Windsor-Essex Needs 165 New Doctors


Windsor-Essex continues to lag behind most communities in Ontario when it comes to the number of doctors serving the population.

Physician Recruitment and Retention Officer, Joan Mavrinac says since 2003, 569 doctors have opened a practice in this region. That works out to 35 physicians per year.

But Mavrinac told Essex County Council Wednesday night that the area still needs physicians in the area of family medicine, psychiatry, emergency medicine and pediatrics.

Along with that need, she told council they're facing another looming issue.

"So to get to the Ontario average, a number of physicians per 100,000 population, we need to add 165 doctors today to our existing physician group," says Mavrinac. "Compounding that, 1-in-5 of our family physicians is already over the age of 65."

She says Windsor-Essex has a lot to offer to physicians such as nice weather, wonderful housing and good schools but Mavrinac told county council that it's a challenge to recruit physicians to the area because many ask about the proposed mega-hospital.

"Where's it going to be built? When's it going to be built? Is it going to be built? You know, that's a big issue," she says. "Our hospitals are dated. We needed new hospitals two decades ago."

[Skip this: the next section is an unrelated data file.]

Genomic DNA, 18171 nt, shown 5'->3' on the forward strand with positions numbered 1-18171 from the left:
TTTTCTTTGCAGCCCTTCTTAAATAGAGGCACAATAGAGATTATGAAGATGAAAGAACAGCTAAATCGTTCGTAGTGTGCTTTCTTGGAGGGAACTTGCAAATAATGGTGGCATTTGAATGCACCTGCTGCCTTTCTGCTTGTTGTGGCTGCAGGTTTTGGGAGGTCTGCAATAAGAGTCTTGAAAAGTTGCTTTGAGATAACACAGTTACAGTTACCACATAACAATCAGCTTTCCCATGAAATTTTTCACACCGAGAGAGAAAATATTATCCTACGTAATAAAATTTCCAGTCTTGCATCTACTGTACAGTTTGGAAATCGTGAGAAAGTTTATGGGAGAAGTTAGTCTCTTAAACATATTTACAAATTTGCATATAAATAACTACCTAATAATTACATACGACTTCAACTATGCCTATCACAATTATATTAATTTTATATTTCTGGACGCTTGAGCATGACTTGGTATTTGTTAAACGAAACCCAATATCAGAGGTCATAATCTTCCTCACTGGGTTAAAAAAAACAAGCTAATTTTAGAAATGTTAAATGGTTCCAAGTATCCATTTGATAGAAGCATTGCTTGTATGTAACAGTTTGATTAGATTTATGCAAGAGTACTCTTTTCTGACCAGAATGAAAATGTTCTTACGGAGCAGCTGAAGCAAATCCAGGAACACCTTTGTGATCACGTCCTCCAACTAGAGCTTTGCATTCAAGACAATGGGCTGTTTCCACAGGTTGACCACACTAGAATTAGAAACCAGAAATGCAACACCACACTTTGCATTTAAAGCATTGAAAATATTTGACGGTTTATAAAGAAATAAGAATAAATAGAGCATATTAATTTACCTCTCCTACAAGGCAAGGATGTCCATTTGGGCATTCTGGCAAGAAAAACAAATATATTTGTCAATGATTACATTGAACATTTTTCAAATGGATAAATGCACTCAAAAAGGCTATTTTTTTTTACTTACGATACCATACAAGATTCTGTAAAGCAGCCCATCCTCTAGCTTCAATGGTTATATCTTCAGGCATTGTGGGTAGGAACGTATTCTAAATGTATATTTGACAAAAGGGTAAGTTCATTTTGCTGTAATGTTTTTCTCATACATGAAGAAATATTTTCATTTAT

A new regional acute care hospital is being proposed on a section of land on County Rd. 42 and the 9th Concession but the future of that proposed site is at the centre of a dispute still before a Local Planning Appeals Tribunal.

On top of the mega-hospital issue, Mavrinac says there is also uncertainty for physicians.

"We were four years without an agreement between the Ontario Medical Association and the Ministry of Health," she says. "The arbitration decision in 2018 didn't answer all of the questions and now we've had the elimination of the LHINs under the Ford Government and the emergence of the Ontario Health Team."

In February, as part of health care restructuring, the province announced it was going to phase out the Local Health Integration Networks and establish local Ontario Health Teams. The OHTs would be fiscally responsible for health care services and providers. 

The county funds Mavrinac's position with the 2019 budget for the Physician Recruitment Officer set at $153,000.

Windsor previously split the cost with the county but pulled its funding a few years ago.

County representatives are now hoping the city has a change of heart and provides funding once again.